The Carolina Panthers preseason opener was a lackluster affair…a meaningless 26-13 loss to the Houston Texans Saturday night in Charlotte. One of the Panthers’ weak spots last year continues into this season – special teams.
The Panthers tried to fix their special teams over the offseason by hiring an assistant special teams coach, signing several free agents with strong special teams resumes and selecting a punter and a kick-returner with two of their seven draft picks. But, at least in this game, it didn’t seem to matter.
After tying the game at 3 each in the first quarter, the Panthers allowed Houston’s Trindon Holliday to return the subsequent kick 90 yards. Coach Ron Rivera was not happy about that, and neither were the special teams players nor the fans in Bank of America Stadium. Justin Medlock‘s short kick (to the 10 yard line) gave Holliday a running start – something you do not need to do when facing one of the league’s fastest players.
“Any time a kick returner can catch that ball going forward like he did, it doesn’t give your coverage an opportunity to get all the way down in position,” Rivera said. “Then we’ve got to get off blocks.”
That didn’t happen. New Panthers free safety Haruki Nakamura, one of the special teams pickups, said the coverage team was to blame. “We brought in guys specifically to fix those problems and none of us are happy about it. It had nothing to do with the call. It had nothing to do with the kick. The coach makes the call, we kick it and you’re supposed to run down and tackle him. That’s on us as players, and we didn’t do it.”
Medlock, the former CFL player is competing with incumbent placekicking veteran Olindo Mare. While he has looked great in camp, remember he was cut after his first NFL game when he went 1-of-2 in field goals. I hope he gets more chances because he has a tremendous leg. His kickoff to the 10 yard line is not good enough in the NFL, however. In fact, Rivera said that play was the biggest disappointment of the night. Mare sent both of his kickoffs into the end zone, one for a touchback. Mare made a 33-yard field goal in the first quarter and Medlock made a 48-yard field goal in the second quarter with plenty of distance to spare. Rivera said neither kicker gained an advantage.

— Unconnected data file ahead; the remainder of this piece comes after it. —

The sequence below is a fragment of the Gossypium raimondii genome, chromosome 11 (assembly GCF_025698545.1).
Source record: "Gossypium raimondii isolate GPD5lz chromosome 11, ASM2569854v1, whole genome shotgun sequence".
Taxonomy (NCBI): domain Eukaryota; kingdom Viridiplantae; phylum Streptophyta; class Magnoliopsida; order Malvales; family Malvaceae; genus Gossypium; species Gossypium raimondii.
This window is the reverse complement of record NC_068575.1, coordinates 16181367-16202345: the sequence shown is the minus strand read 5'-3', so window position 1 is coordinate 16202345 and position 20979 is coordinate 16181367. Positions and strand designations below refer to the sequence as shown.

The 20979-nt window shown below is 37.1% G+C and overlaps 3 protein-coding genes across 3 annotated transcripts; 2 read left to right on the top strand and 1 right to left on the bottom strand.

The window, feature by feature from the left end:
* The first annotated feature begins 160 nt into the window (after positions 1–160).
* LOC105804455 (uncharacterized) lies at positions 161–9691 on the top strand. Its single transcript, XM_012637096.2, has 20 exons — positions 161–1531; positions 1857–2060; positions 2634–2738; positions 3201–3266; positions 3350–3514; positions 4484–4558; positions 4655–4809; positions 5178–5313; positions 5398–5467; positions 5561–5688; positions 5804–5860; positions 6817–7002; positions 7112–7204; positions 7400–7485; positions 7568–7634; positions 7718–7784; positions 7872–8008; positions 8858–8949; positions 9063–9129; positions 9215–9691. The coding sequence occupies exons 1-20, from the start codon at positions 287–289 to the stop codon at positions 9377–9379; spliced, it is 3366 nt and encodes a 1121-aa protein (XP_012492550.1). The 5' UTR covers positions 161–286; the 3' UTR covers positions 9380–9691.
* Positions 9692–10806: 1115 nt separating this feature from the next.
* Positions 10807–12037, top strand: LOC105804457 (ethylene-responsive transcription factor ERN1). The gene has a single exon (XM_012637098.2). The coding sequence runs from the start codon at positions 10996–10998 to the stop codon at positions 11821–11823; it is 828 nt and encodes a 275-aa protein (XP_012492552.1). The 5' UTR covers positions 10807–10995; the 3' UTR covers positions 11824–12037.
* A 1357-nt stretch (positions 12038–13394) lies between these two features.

Brad Nortman, the rookie punter (sixth round pick from Wisconsin) hit a 57-yard field goal from the end zone and it had good hang time, forcing a fair catch.
In the second half, fourth-round pick Joe Adams from Arkansas fielded a punt on the left sideline, reversed field and ran up the right sideline for a 34-yard return. This was great to see, as Adams is not only fast, but he is quick, too. Quick gives you a chance to go fast in the league.
The game was scripted, and Rivera said his starters would play between 12 and 15 plays. Newton was in for 13 plays, and set up Mare’s field goal, before giving way to veteran Derek Anderson.
First round pick Luke Kuechly started at weakside linebacker and made four tackles and forced a fumble in his NFL debut. “Luke came out and showed what he’s capable of doing in terms of football plays,” Rivera stated. “He came off the sideline and said, ‘Man, that was fast.’ Once he got past that first series you saw what he was capable of.”
He was named the starter Friday after the team listed Thomas Davis (strained calf) and linebacker Jon Beason (hamstring) as out for Saturday’s game.
“For me it was fast. That’s the biggest thing I remember,” Kuechly said. “The first play of the game I lined up on the wrong side of the ball. It was a learning experience. The speed of the game is a lot faster, even in practice. Practice moves as a certain pace but even the tempo of the previous play is a lot quicker.”
Kuechly’s best play came when Houston running back (and former Pro Bowler) Arian Foster had run for a first down, but Kuechly ball stripped out of his hand and cornerback Sherrod Martin recovered it at midfield. Kuechly’s four tackles topped the defensive list.
Jonathan Stewart, who signed a new five-year contract extension just before kickoff, did not get much work, but he did make a 13-yard reception for a first down.
The offense didn’t do much with short field, and Rivera was disappointed in the second- and third-teamers in particular. He witnessed the offensive line giving up sight sacks, including third-team quarterback Jimmy Clausen going down five times and also losing a fumble.
At the end of the game, the locker room was quiet…not much to celebrate…a point Rivera made to his players. “It was simple. He wasn’t happy. And it was evident why. The effort out there wasn’t good enough. Every time we come out and play in front of our fans we have a point to prove,” Newton said. “At points in the game, myself included, it was lethargic and we could have put more effort into it. We never like to have those types of (post-game) meetings.”
To me, you never know what kind of team you have until you play a game. The Panthers have shown good tempo and effort at camp, other than one time this week when Rivera had to stop practice to get the team’s attention. Going up against a good Houston team shows there is a lot of work to do this week, and over the course of the preseason if the Panthers are going to give New Orleans and Atlanta a run this season.
The first game is just kind of an exercise in getting the cobwebs out. Looks like there is a lot of cleaning left to do.